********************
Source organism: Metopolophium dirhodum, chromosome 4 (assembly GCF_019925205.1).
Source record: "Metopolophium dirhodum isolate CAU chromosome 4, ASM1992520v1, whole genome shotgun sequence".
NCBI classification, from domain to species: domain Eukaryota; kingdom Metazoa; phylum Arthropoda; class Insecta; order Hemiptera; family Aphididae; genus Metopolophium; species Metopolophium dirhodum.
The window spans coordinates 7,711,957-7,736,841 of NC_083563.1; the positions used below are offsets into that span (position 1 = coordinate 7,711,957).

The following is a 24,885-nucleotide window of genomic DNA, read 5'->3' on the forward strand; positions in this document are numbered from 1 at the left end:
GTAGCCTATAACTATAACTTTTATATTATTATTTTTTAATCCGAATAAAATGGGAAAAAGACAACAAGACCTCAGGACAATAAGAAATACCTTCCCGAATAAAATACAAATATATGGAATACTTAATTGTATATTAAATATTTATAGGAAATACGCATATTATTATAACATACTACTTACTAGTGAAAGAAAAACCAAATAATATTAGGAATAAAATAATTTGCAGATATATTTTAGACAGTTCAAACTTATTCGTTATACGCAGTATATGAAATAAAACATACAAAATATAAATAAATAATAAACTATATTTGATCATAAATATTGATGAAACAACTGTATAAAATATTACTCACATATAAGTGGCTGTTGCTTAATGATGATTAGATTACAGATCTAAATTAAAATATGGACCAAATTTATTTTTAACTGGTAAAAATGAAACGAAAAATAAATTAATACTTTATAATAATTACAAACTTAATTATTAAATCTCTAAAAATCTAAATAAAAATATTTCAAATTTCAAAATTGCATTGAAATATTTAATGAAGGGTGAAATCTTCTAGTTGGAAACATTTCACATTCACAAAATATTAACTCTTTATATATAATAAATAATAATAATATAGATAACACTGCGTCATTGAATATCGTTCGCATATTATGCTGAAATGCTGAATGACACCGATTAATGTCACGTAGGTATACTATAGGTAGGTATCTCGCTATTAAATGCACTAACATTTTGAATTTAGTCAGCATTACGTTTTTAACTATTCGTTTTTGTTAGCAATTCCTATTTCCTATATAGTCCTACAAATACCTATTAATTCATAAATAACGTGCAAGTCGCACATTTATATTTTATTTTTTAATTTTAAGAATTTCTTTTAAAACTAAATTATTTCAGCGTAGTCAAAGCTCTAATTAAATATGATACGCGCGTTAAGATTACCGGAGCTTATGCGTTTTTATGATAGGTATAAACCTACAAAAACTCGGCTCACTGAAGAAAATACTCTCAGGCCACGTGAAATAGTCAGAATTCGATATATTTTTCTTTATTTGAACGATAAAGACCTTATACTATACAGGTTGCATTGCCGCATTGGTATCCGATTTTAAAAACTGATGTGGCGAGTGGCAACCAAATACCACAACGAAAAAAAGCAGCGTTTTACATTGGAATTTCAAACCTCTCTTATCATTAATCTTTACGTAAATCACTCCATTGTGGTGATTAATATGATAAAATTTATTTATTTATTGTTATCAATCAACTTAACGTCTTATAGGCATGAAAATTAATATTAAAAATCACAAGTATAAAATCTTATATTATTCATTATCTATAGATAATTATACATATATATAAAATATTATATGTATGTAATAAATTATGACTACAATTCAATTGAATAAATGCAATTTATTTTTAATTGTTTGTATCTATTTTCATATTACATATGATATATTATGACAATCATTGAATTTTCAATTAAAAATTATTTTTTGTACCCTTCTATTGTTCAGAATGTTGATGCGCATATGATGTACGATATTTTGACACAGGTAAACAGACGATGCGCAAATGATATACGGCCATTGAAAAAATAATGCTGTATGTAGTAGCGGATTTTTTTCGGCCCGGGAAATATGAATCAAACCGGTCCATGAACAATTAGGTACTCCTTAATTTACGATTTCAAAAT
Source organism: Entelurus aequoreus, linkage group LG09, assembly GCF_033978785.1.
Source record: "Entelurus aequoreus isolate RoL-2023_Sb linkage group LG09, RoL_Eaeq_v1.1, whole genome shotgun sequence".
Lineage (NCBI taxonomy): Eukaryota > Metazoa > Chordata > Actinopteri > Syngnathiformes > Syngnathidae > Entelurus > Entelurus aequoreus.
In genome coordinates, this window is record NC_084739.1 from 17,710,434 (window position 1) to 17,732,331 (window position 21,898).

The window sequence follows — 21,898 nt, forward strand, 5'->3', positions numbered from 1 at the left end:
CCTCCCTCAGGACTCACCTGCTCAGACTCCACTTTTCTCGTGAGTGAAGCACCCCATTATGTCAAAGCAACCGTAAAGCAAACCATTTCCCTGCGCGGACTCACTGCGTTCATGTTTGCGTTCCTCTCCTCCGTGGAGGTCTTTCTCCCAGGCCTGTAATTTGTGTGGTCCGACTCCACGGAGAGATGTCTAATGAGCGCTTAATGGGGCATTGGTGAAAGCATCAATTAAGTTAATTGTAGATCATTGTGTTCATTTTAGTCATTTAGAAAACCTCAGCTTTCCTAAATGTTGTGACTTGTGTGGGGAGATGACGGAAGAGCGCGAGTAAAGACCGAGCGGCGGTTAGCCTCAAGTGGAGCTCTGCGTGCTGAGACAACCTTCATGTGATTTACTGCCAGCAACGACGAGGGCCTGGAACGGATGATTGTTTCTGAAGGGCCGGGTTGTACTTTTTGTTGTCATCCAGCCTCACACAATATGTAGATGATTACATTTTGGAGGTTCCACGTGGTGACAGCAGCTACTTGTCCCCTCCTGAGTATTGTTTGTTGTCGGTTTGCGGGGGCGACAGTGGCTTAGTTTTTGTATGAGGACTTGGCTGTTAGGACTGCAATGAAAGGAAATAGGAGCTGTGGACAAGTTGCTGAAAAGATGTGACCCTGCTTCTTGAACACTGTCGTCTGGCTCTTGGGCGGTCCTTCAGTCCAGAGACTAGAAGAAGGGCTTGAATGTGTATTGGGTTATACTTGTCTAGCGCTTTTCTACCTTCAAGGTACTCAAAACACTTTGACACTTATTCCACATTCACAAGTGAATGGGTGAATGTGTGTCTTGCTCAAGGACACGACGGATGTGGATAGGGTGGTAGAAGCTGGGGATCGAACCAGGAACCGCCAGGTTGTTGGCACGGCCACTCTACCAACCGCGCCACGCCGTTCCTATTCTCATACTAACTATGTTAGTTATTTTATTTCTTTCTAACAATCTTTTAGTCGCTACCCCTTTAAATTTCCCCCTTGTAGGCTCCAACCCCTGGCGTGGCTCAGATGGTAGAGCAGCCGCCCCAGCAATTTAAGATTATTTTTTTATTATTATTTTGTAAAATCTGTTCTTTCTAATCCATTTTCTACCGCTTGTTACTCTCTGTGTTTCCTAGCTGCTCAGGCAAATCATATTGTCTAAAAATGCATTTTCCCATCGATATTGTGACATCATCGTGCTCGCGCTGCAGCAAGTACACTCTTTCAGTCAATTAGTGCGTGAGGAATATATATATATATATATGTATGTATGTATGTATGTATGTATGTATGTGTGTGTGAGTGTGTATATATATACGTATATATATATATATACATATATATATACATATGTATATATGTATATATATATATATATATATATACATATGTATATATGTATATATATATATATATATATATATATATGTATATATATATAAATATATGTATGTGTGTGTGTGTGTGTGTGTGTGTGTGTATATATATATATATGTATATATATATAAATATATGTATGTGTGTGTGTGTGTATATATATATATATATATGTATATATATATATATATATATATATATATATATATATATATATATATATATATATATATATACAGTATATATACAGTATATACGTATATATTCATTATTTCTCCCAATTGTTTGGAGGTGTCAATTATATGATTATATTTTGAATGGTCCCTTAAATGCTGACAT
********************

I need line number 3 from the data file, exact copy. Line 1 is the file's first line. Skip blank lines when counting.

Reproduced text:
NCBI classification, from domain to species: domain Eukaryota; kingdom Metazoa; phylum Arthropoda; class Insecta; order Hemiptera; family Aphididae; genus Metopolophium; species Metopolophium dirhodum.